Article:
Helmet Wreck Dive Site

Scuba Diving Tips Been diving in Helmet Wreck? Please Vote!

1 Star2 Stars3 Stars4 Stars5 Stars
5.00/5 (1 votes)
Loading...

It'd be great to hear about your experience!

Click here to share your recommendations Diver Smiley

This Japanese army cargo ship is named Helmet Wreck because of the rows of helmet stacks in the wreck that have fused together and are still within the stern hold. The wreck is thought to have sunk in 1944 and is a fantastic historical exploration dive with lots of things to see.

Although it is not suitable for penetration, the dive is only suitable for divers with wreck experience. The wreck is around 60 metres long, with the stern at around 15 metres whilst the bow is much deeper at around 35 metres deep. The bomb that sunk the ship ripped the starboard side of the boat open but it did not detonate the depth charges. Over 85 of them were then found intact inside the ship but these, along with all the live ammunition, have since been removed. As with all wreck dives, divers should not touch any ammunition as it may still be live.

Divers can explore the deck, which has the gun platform where two depth charge boxes are located. The propeller and rudder are also visible and were not damaged by the bomb. The main cargo hold, which also stored depth charges, can be explored and divers can see the helmets fused together, on the upper part of the deck on the port side. On the silted bottom, divers should look out for gas masks, belts, shoes, ammunition, and piles of rifles. On the bow, there are three large engines from fighter planes, and ceramic jars and other electronic equipment. Divers can also see Kirin bottles, an old log, medicine bottles, brass lanterns, and some old sake bottles.

It is worth doing more than one dive on the wreck so that divers can also have a look at the marine life and corals that have blossomed on the ship. There are many soft and hard corals housing pipefish, ribbon eels, stonefish, and lionfish to name a few.

Other Dive Sites Reviews in Palau

This dive site is a sheer vertical wall running along the whole side of Ngemelis Island. It is a drift ...

Enjoy a touch of underwater elegance in the Chandelier Cave, a unique cave made up of several rooms joined by ...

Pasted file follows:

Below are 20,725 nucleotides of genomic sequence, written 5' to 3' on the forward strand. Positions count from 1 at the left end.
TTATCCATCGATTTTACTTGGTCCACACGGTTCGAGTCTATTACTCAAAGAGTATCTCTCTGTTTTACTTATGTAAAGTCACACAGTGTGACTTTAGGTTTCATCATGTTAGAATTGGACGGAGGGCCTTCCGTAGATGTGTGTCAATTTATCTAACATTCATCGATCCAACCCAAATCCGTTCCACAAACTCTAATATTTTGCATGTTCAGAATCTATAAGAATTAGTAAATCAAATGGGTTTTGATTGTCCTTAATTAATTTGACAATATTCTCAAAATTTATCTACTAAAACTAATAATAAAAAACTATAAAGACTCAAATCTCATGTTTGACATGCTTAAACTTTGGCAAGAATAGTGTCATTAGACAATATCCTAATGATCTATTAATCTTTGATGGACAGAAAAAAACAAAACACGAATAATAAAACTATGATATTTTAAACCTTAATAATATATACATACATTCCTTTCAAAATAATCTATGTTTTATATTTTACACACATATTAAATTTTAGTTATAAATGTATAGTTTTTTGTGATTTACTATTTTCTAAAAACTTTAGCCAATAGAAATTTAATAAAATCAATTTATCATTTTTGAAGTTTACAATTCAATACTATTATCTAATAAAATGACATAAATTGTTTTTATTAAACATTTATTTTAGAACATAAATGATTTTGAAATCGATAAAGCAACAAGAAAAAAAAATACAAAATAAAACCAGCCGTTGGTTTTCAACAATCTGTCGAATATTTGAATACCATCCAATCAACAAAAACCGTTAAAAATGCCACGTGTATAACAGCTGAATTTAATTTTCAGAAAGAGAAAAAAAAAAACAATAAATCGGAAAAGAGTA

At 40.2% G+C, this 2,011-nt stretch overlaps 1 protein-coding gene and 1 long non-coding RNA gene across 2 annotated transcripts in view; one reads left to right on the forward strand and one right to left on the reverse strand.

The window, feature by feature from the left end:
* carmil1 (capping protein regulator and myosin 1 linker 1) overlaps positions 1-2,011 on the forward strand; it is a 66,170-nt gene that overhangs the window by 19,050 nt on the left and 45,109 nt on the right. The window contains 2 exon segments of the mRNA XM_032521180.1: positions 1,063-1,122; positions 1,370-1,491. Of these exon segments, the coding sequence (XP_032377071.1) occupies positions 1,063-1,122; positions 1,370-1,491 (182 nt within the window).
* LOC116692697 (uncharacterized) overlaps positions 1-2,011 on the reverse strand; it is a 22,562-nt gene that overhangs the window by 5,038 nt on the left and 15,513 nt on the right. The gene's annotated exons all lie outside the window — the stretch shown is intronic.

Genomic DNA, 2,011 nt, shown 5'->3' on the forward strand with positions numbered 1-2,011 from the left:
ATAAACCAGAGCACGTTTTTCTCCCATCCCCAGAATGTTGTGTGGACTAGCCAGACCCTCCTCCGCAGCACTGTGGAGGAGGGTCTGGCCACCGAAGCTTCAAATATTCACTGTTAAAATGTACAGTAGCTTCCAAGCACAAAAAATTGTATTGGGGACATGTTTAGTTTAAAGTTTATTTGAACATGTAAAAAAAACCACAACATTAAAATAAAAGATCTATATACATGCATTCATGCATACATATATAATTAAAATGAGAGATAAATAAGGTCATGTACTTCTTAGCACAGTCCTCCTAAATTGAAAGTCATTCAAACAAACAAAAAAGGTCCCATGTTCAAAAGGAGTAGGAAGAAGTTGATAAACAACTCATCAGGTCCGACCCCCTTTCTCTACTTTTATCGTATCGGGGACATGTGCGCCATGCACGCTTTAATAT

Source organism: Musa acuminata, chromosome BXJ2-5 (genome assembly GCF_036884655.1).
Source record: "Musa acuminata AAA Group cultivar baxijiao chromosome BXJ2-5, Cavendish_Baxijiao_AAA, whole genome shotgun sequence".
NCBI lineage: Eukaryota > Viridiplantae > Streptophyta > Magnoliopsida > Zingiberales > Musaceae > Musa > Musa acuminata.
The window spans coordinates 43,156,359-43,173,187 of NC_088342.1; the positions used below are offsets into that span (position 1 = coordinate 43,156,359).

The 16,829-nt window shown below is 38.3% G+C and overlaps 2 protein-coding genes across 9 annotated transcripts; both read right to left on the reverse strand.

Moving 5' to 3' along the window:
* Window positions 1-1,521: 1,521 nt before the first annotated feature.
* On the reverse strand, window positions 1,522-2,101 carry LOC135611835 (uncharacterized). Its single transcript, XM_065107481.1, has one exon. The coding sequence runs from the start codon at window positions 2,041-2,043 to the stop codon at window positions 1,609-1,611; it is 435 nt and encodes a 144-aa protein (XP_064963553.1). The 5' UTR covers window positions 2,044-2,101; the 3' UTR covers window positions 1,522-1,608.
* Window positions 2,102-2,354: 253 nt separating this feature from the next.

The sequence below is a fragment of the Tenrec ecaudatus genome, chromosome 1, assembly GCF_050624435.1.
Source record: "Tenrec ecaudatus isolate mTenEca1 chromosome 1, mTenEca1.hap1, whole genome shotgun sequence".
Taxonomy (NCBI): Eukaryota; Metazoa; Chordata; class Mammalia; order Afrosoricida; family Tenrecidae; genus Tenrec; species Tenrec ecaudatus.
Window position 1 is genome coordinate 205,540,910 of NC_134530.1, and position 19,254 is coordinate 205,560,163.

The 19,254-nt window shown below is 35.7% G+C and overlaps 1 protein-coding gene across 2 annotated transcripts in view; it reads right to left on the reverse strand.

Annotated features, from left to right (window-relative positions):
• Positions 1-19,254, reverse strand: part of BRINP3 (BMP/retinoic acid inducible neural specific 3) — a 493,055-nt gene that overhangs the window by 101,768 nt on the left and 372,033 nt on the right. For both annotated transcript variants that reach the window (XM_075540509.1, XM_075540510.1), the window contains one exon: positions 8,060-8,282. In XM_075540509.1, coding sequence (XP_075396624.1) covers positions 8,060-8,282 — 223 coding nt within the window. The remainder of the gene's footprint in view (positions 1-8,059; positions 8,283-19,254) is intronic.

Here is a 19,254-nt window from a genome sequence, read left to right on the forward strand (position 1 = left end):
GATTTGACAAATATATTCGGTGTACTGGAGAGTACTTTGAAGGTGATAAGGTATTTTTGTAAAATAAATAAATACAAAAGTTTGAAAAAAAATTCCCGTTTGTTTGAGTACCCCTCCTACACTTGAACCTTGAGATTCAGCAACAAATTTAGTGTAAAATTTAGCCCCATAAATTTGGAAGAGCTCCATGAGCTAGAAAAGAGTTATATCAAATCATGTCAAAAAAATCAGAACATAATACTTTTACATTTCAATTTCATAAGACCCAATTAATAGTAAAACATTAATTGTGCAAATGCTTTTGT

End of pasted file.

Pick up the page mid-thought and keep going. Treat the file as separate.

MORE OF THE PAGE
One of the most visited wreck sites in Palau, this dive site is often called Lionfish wreck due to the ...

Famous amongst divers for providing regular sightings of majestic eagle rays, mantas and reef sharks, German Channel is a good ...

The Iro is probably the most famous of all the wrecks in Palau and is a fantastic wreck dive; the ...

Jellyfish Lake is one of the top diving experiences in Palau. These famous golden jellyfish have lost their sting and ...

This vibrant and vivid dive site is a section of the vertical wall that runs around Ngemelis Island. Found west ...

This dive site features a spectacular vertical wall with a plateau that drops down to about 10 metres. Found west ...

This dive site is on a section of the reef that is well known for its extremely fast drift dives ...

This is one of Palau’s best dives and it is well known as a pelagic dive site offering divers the ...

Liveaboard Reviews in Palau

Measuring 29 meters in length, the M/V Ocean Hunter 3 is a spacious vessel which provides outstanding diving holidays in ...

The Palau Siren is a luxury liveaboard measuring 40 meters and offering outstanding dive holidays in the pristine waters of ...

Palau is rated one of the greatest dive destinations on earth and for good reason. The diversity of the marine ...

This small liveaboard vessel is complete with enough room to provide services for up to six guests at a time, ...

Previously called the Tropic Dancer, the M/V Rock Islands Aggressor is a 32 meter liveaboard offering diving cruises in the ...

Leave a Comment

Your email address will not be published. Required fields are marked *

Name

Email

Website

*

Share
Tweet
+1
Pin
Share